The second component for the preparation of the quaternary, cationic, water-soluble polymers comprises 0.1 to 10 molar equivalents, based on the amine functions, of an epoxide or epoxide mixture or a glycidyl ether, a glycidyl ether mixture or an epoxide/glycidyl ether mixture. C2 to C4 epoxides are preferably used; if the compound is to contain hydrophobic groups, C14 to C18 epoxides are preferably used, mostly in combination with C2 to C4 epoxides. In one preferred embodiment comprising reaction with C14 to C18 epoxides, the C14 to C18 epoxides are added first and the C14 to C4 epoxides are added later.

The third component is a mineral acid or a carboxylic acid, wherein a halogen-containing acid may not be used for the preparation of halogen-free or halide-free products. The following may be used as acids, for example: sulphuric acid, sulphurous acid, phosphoric acid, phosphonic acid, phosphorous acid, formic acid, oxalic acid, acetic acid and citric acid. The amount of acid depends on the desired pH of the product solution. A pH range of 5 to 8 is preferred for the aqueous product solution.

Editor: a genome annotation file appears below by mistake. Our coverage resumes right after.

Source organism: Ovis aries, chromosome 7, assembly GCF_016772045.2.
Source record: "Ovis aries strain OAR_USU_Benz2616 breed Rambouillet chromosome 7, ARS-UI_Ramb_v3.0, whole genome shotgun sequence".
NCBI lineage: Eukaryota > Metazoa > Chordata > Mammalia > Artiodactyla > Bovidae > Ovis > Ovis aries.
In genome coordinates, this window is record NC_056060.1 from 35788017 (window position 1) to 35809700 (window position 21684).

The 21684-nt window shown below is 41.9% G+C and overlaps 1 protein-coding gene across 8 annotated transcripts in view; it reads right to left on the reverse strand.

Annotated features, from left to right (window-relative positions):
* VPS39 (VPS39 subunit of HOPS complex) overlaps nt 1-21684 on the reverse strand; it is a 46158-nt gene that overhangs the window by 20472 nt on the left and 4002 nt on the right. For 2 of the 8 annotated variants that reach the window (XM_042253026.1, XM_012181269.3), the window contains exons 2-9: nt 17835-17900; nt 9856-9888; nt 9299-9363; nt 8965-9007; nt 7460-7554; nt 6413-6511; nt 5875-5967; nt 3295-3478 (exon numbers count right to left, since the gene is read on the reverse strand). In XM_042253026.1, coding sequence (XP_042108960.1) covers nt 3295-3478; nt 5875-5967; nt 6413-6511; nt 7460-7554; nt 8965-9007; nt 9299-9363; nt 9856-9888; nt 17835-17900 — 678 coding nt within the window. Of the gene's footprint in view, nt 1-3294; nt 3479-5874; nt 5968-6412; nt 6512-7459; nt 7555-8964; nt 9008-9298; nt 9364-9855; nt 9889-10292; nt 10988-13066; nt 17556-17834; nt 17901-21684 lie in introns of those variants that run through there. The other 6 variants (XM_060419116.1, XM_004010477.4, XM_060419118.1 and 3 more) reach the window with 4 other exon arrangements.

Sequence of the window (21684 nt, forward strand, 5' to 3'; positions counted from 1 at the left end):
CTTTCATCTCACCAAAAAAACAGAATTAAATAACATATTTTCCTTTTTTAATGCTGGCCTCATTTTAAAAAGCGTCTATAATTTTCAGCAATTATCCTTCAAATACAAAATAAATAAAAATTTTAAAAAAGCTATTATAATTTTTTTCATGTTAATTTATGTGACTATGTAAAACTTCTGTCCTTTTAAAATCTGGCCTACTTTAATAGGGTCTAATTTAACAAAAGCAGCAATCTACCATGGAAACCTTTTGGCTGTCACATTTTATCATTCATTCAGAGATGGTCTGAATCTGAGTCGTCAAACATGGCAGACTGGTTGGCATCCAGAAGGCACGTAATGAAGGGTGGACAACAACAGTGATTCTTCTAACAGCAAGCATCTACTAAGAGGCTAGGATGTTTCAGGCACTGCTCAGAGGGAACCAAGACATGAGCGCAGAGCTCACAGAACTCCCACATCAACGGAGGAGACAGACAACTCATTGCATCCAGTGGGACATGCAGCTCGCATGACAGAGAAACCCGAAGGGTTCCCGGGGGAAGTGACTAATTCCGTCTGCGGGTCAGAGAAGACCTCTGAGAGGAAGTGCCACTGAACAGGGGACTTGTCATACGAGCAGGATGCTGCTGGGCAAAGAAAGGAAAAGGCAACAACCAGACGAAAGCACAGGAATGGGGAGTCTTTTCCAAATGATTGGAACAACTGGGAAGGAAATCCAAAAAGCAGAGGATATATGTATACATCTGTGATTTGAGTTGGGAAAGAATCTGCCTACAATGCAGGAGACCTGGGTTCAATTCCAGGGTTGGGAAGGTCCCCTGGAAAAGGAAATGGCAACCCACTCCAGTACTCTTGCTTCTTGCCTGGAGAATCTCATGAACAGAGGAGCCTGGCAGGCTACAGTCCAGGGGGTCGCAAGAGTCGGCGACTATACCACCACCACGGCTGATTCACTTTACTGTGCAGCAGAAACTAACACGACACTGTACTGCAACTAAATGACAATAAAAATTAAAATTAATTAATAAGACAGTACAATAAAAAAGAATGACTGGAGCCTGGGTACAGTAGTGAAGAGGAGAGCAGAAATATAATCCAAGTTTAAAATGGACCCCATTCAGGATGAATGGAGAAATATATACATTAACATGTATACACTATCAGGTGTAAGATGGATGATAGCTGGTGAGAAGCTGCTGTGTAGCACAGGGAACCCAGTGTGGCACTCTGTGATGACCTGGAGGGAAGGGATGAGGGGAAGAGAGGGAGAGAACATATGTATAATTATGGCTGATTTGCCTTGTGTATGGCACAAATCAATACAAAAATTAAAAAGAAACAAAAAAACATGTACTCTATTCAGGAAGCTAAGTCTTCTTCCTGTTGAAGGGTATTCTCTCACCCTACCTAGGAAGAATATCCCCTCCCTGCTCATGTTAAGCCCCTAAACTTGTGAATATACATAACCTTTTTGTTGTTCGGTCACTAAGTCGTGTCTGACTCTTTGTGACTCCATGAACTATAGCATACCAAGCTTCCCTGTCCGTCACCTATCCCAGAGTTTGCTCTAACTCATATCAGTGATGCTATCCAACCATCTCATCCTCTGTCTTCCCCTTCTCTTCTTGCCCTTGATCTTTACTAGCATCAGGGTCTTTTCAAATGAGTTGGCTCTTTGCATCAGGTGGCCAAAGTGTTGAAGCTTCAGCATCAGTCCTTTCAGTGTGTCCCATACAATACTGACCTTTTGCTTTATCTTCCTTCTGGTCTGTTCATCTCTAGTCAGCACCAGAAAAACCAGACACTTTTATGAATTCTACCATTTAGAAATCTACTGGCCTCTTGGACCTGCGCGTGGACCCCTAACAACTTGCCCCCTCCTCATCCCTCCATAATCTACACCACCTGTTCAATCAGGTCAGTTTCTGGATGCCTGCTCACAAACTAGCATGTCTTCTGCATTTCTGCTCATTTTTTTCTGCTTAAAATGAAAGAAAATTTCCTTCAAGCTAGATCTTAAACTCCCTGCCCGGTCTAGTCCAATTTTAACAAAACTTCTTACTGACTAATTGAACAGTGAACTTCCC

After the addition of the epoxide, the epoxide mixture, the glycidyl ether, the glycidyl i ether mixture or the epoxide/glycidyl ether mixture, the pH of the aqueous polymer solution mostly increases to values around 12 to 14, and surprisingly practically no hydrolysis of the epoxide or glycidyl ether occurs to form the corresponding alcohols. According to the general reaction procedure, the polymer, which contains primary, secondary or tertiary groups in the side chain or primary chain, is heated in the form of a 5 to 60 weight % aqueous solution to 30 to 90 C. and 0.1 to 10 molar equivalents, based on the primary, secondary and tertiary amine function, of the epoxide, glycidyl ether or the mixtures are added as a liquid. When low molecular weight epoxides, such as ethylene oxide or propylene oxide for example, are added, this has to be effected under a pressure of 2 to 5 bar in order to liquefy these epoxides, since they are gaseous at normal pressure. The reaction can be identified by an increase in temperature and is finished after 3 to 30 minutes. The pH of the aqueous solution of the cationic polymer is adjusted to the desired pH value, preferably to a pH between 5 and 8, using one of the above-mentioned acids.